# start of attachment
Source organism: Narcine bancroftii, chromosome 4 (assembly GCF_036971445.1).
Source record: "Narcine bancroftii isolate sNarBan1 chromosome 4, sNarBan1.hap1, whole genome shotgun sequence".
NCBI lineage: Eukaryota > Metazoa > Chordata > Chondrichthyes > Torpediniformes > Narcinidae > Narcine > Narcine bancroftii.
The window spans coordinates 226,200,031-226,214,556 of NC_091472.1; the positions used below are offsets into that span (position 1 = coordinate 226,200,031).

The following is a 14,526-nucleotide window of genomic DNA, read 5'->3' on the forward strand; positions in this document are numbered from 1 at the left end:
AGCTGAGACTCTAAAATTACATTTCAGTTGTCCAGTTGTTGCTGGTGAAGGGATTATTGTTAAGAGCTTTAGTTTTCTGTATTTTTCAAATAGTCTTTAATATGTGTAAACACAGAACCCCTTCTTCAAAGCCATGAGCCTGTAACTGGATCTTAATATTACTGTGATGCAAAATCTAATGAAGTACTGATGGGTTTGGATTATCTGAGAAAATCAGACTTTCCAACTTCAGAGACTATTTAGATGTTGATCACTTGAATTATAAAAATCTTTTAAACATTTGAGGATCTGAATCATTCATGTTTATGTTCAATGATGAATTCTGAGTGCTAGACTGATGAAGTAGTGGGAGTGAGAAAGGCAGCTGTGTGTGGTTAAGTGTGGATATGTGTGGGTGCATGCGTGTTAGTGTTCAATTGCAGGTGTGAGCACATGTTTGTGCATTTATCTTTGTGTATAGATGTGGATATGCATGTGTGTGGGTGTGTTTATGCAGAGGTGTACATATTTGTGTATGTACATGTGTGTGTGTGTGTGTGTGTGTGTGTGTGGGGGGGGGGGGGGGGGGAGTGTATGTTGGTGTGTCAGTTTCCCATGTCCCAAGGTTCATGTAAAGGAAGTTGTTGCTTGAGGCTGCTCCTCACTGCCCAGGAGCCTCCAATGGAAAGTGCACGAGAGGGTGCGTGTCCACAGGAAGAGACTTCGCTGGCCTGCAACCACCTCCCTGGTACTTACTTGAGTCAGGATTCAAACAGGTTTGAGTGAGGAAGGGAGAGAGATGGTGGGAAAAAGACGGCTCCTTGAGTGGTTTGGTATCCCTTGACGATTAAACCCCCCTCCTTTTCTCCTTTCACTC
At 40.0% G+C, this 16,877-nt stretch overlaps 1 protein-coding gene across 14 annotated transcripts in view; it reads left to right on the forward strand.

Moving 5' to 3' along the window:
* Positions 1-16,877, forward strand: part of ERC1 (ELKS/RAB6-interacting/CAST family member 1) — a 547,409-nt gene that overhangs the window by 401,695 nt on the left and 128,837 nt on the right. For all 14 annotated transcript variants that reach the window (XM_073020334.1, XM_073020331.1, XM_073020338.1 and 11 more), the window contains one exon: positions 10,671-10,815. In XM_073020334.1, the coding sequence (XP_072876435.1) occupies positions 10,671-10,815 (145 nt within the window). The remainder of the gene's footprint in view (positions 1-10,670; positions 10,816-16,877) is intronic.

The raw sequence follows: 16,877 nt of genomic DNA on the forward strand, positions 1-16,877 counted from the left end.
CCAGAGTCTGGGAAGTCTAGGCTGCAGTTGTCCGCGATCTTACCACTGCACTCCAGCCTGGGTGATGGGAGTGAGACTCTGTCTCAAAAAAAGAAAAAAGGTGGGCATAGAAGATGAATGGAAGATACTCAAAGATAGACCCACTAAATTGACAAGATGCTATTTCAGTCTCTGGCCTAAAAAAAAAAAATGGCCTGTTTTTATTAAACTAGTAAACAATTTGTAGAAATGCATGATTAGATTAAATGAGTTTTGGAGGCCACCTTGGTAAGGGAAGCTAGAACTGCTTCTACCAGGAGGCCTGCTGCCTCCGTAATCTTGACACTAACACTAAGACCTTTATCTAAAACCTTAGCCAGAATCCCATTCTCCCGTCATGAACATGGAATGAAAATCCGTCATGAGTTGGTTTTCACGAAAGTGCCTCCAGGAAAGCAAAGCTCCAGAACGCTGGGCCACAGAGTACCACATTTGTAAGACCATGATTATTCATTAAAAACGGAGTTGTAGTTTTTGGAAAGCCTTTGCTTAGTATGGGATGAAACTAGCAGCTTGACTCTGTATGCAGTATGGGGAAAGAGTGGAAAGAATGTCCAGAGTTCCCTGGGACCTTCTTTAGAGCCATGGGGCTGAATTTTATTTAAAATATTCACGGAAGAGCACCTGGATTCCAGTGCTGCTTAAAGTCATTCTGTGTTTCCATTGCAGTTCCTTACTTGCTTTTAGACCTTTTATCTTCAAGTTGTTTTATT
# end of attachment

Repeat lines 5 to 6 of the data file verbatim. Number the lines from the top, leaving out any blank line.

The following is a 14,526-nucleotide window of genomic DNA, read 5'->3' on the forward strand; positions in this document are numbered from 1 at the left end:
AGCTGAGACTCTAAAATTACATTTCAGTTGTCCAGTTGTTGCTGGTGAAGGGATTATTGTTAAGAGCTTTAGTTTTCTGTATTTTTCAAATAGTCTTTAATATGTGTAAACACAGAACCCCTTCTTCAAAGCCATGAGCCTGTAACTGGATCTTAATATTACTGTGATGCAAAATCTAATGAAGTACTGATGGGTTTGGATTATCTGAGAAAATCAGACTTTCCAACTTCAGAGACTATTTAGATGTTGATCACTTGAATTATAAAAATCTTTTAAACATTTGAGGATCTGAATCATTCATGTTTATGTTCAATGATGAATTCTGAGTGCTAGACTGATGAAGTAGTGGGAGTGAGAAAGGCAGCTGTGTGTGGTTAAGTGTGGATATGTGTGGGTGCATGCGTGTTAGTGTTCAATTGCAGGTGTGAGCACATGTTTGTGCATTTATCTTTGTGTATAGATGTGGATATGCATGTGTGTGGGTGTGTTTATGCAGAGGTGTACATATTTGTGTATGTACATGTGTGTGTGTGTGTGTGTGTGTGTGTGTGGGGGGGGGGGGGGGGGGAGTGTATGTTGGTGTGTCAGTTTCCCATGTCCCAAGGTTCATGTAAAGGAAGTTGTTGCTTGAGGCTGCTCCTCACTGCCCAGGAGCCTCCAATGGAAAGTGCACGAGAGGGTGCGTGTCCACAGGAAGAGACTTCGCTGGCCTGCAACCACCTCCCTGGTACTTACTTGAGTCAGGATTCAAACAGGTTTGAGTGAGGAAGGGAGAGAGATGGTGGGAAAAAGACGGCTCCTTGAGTGGTTTGGTATCCCTTGACGATTAAACCCCCCTCCTTTTCTCCTTTCACTC